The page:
The European Commission (EC) has unveiled new sustainability and emissions savings criteria to help drive down the carbon footprints of companies.
The new sustainability and emissions savings criteria, which form part of the Emissions Trading System (ETS), put a carbon price cap on emissions from electricity and heat generation, energy-intensive industry and aviation within Europe.
They include stricter standards on biofuels and bioliquids and an additional benchmark for solid and gaseous biomass.
Climate neutrality by 2050
Having launched in 2005, ETS has helped reduce emissions from electricity and heat generation and industrial production by 34.6 percent, according to the commission.
In a bid to reach climate neutrality by 2050, the EC says it is committed to reducing emissions by at least 55 percent by 2030. The ETS currently regulates emissions from 8,757 electricity and heat plants and manufacturing installations, as well as 371 aircraft operators flying between European Economic Area airports.
The cap in the ETS sets out the maximum quantity of emissions regulated companies are allowed to emit. According to the EC, however, the cap decreases annually to ensure the EU meets its emissions reductions target.
‘Emissions trading is the centerpiece of our European Green Deal – putting a price on carbon,’ says Frans Timmermans, executive vice president for the European green deal. ‘A stronger [ETS] will help us drive investment into decarbonization and reduce emissions further and faster, in line with our climate targets.’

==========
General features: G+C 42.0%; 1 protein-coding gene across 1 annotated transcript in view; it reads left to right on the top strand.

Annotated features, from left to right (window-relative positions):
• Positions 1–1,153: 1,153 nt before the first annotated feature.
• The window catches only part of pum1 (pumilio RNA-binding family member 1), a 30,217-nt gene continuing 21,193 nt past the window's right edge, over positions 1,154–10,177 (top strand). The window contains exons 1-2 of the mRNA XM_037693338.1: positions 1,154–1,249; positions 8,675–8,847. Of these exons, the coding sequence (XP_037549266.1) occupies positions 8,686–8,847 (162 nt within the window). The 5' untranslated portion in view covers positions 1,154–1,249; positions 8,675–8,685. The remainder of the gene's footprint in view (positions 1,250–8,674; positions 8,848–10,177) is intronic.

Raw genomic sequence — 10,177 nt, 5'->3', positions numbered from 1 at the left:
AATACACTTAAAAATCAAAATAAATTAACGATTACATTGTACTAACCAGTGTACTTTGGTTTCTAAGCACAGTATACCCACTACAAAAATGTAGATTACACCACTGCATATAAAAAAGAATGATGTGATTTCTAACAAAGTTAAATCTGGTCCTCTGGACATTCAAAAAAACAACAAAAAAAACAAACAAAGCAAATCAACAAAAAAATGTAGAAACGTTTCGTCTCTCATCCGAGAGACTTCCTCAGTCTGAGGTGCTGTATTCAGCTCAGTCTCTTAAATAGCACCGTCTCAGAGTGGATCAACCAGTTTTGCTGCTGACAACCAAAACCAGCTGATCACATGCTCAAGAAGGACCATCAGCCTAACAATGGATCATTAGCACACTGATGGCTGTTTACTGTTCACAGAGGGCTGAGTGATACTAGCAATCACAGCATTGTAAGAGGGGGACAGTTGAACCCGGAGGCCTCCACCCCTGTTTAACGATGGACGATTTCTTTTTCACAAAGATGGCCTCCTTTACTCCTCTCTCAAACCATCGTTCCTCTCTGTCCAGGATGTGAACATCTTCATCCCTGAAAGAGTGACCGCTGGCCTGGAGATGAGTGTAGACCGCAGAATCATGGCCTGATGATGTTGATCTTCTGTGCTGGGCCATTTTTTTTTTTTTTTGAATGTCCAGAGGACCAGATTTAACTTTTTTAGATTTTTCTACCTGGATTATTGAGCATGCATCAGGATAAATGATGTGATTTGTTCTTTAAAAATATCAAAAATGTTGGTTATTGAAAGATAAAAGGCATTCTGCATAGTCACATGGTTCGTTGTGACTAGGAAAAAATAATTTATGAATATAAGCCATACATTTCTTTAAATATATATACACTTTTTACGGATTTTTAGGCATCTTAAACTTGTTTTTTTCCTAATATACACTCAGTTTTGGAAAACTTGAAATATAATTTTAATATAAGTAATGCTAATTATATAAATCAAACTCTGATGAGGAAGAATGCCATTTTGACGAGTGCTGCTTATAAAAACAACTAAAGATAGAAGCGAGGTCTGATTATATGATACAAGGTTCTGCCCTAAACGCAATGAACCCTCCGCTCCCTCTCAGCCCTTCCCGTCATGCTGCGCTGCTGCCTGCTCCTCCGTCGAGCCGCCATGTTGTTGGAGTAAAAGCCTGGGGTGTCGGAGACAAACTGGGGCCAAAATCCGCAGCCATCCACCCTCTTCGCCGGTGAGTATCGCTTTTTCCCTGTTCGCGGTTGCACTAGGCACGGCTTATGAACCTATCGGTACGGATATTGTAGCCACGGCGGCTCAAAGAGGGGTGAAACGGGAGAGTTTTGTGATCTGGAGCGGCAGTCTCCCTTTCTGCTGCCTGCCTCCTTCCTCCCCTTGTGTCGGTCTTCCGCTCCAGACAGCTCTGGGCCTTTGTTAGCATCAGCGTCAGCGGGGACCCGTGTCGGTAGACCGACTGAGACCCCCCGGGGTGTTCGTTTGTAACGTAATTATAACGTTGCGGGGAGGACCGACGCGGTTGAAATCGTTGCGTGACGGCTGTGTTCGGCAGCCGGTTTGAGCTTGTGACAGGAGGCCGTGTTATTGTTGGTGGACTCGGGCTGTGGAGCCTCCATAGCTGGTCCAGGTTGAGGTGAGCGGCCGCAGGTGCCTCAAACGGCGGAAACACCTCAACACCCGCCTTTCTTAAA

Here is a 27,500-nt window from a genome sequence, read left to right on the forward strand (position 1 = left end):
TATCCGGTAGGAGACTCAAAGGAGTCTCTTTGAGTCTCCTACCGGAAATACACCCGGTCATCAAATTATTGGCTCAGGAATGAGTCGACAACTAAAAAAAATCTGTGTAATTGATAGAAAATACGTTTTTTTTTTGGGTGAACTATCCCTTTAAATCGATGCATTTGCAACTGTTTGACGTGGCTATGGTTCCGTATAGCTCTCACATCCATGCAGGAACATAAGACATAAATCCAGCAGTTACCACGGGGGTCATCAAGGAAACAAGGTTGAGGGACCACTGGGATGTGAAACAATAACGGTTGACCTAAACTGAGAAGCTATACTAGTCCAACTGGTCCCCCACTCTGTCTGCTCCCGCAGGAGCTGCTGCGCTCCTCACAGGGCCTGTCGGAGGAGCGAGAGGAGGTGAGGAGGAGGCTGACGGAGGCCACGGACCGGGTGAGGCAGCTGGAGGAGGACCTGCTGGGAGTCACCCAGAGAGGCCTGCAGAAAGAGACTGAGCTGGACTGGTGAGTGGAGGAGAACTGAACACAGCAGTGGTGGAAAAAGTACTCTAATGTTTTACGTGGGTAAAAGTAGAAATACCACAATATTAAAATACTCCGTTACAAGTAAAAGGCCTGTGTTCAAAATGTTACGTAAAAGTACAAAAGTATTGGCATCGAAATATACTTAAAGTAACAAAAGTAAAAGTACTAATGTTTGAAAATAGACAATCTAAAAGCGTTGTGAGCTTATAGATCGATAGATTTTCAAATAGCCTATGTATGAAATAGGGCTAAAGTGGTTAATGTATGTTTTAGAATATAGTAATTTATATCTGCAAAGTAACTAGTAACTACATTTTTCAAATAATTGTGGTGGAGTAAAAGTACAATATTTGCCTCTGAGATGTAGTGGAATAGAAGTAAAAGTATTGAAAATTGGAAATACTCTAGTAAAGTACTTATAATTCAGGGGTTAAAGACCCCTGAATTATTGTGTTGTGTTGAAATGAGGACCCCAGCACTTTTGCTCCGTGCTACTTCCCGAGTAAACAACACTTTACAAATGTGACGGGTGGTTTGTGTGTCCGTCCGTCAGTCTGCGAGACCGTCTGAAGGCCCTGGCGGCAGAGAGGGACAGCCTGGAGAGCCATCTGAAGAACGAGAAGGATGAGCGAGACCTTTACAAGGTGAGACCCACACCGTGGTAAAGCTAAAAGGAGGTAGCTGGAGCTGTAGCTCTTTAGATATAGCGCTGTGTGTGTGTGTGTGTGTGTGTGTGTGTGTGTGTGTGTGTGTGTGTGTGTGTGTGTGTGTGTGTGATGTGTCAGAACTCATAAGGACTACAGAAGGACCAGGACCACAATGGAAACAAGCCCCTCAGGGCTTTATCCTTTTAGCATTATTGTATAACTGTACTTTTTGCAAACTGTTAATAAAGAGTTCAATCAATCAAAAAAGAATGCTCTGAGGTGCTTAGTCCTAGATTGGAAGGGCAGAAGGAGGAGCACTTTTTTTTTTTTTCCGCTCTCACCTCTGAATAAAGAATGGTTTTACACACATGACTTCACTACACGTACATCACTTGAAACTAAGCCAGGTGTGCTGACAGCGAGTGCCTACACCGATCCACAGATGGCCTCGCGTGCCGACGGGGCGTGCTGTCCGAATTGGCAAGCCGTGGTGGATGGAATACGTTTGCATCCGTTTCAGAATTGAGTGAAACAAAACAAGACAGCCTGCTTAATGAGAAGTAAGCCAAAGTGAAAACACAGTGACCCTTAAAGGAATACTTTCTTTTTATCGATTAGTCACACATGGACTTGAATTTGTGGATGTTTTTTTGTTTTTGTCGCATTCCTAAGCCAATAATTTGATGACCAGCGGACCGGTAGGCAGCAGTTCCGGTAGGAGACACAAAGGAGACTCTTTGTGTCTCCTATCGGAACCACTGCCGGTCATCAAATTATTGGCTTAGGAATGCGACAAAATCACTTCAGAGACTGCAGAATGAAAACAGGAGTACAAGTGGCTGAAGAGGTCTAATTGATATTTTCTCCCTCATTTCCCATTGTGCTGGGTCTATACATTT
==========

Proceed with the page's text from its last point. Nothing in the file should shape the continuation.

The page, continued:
Bengt Rittri, CEO and founder of Blue, says the EU agreement to fast-track further carbon emissions cuts is good news, ‘but much more needs to be done to turn words into action to spur and harness human ingenuity to find ways to reduce the impacts of overlapping crises.
‘The single-use bottle industry is causing a gigantic carbon emissions tail resulting from their cradle-to-grave manufacture, filling, transportation and end-of-use collection for recycling or disposal to landfill or unregulated waste. The UN Environment Program says plastics are choking our planet, with more than 1 mn plastic bottles purchased every minute and around 85 percent ending up in landfill or in the oceans.’